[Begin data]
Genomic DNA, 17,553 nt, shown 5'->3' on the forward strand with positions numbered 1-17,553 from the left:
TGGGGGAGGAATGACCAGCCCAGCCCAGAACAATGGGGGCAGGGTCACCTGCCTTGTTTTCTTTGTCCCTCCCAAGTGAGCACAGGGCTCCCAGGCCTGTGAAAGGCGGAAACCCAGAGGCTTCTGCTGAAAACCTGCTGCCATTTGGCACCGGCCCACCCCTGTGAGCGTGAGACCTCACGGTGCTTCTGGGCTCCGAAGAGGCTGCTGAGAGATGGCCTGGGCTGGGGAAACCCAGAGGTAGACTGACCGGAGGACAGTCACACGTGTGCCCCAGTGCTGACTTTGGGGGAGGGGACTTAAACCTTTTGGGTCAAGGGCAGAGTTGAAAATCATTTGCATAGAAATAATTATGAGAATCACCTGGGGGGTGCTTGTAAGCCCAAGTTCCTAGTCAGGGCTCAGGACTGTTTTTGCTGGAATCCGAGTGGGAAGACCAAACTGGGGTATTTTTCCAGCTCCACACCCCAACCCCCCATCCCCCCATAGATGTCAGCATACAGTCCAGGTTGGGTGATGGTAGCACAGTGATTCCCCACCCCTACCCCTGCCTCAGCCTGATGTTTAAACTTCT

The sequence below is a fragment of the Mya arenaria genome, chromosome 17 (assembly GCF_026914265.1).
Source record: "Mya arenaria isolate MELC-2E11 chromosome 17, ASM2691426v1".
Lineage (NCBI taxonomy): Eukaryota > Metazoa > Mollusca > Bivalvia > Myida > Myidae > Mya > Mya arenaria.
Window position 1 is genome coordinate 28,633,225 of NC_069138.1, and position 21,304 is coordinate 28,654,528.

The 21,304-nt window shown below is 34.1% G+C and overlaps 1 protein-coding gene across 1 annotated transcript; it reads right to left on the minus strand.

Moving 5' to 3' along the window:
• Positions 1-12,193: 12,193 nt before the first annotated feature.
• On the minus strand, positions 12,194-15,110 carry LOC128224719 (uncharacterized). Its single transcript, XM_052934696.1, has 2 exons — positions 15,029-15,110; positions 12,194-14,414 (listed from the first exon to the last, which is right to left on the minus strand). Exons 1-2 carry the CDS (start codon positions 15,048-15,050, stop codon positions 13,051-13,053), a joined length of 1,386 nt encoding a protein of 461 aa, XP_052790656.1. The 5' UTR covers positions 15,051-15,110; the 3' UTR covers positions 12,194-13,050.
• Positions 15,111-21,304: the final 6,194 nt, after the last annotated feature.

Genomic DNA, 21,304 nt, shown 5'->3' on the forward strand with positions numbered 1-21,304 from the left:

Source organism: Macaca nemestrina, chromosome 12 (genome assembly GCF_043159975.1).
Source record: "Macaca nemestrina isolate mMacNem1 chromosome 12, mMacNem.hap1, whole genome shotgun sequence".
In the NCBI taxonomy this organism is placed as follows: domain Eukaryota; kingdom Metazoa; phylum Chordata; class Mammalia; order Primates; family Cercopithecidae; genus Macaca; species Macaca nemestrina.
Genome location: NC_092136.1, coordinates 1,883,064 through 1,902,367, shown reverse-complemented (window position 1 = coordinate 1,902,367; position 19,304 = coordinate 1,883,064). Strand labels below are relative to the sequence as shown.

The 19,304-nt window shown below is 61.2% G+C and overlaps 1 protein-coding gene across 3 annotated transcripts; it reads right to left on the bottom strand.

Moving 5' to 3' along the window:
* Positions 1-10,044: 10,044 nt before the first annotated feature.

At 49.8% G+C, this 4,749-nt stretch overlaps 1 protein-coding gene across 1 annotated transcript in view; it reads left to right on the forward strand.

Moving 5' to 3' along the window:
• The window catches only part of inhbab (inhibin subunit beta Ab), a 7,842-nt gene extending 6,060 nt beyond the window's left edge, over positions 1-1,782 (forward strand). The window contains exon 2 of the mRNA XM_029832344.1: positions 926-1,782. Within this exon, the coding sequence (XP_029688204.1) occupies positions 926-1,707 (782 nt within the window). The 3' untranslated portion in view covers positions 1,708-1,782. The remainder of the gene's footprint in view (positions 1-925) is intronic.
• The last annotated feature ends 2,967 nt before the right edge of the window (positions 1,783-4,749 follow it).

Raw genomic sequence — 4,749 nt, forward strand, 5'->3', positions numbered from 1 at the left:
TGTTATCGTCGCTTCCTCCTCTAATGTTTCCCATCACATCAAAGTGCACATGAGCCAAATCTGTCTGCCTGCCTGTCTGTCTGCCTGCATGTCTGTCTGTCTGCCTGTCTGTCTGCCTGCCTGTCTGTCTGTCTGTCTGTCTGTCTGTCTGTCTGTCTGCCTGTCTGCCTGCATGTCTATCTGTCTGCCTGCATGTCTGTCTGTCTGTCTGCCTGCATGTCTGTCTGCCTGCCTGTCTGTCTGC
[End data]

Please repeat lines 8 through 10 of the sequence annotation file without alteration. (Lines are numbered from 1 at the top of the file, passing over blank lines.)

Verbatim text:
Moving 5' to 3' along the window:
• Positions 1-12,193: 12,193 nt before the first annotated feature.
• On the minus strand, positions 12,194-15,110 carry LOC128224719 (uncharacterized). Its single transcript, XM_052934696.1, has 2 exons — positions 15,029-15,110; positions 12,194-14,414 (listed from the first exon to the last, which is right to left on the minus strand). Exons 1-2 carry the CDS (start codon positions 15,048-15,050, stop codon positions 13,051-13,053), a joined length of 1,386 nt encoding a protein of 461 aa, XP_052790656.1. The 5' UTR covers positions 15,051-15,110; the 3' UTR covers positions 12,194-13,050.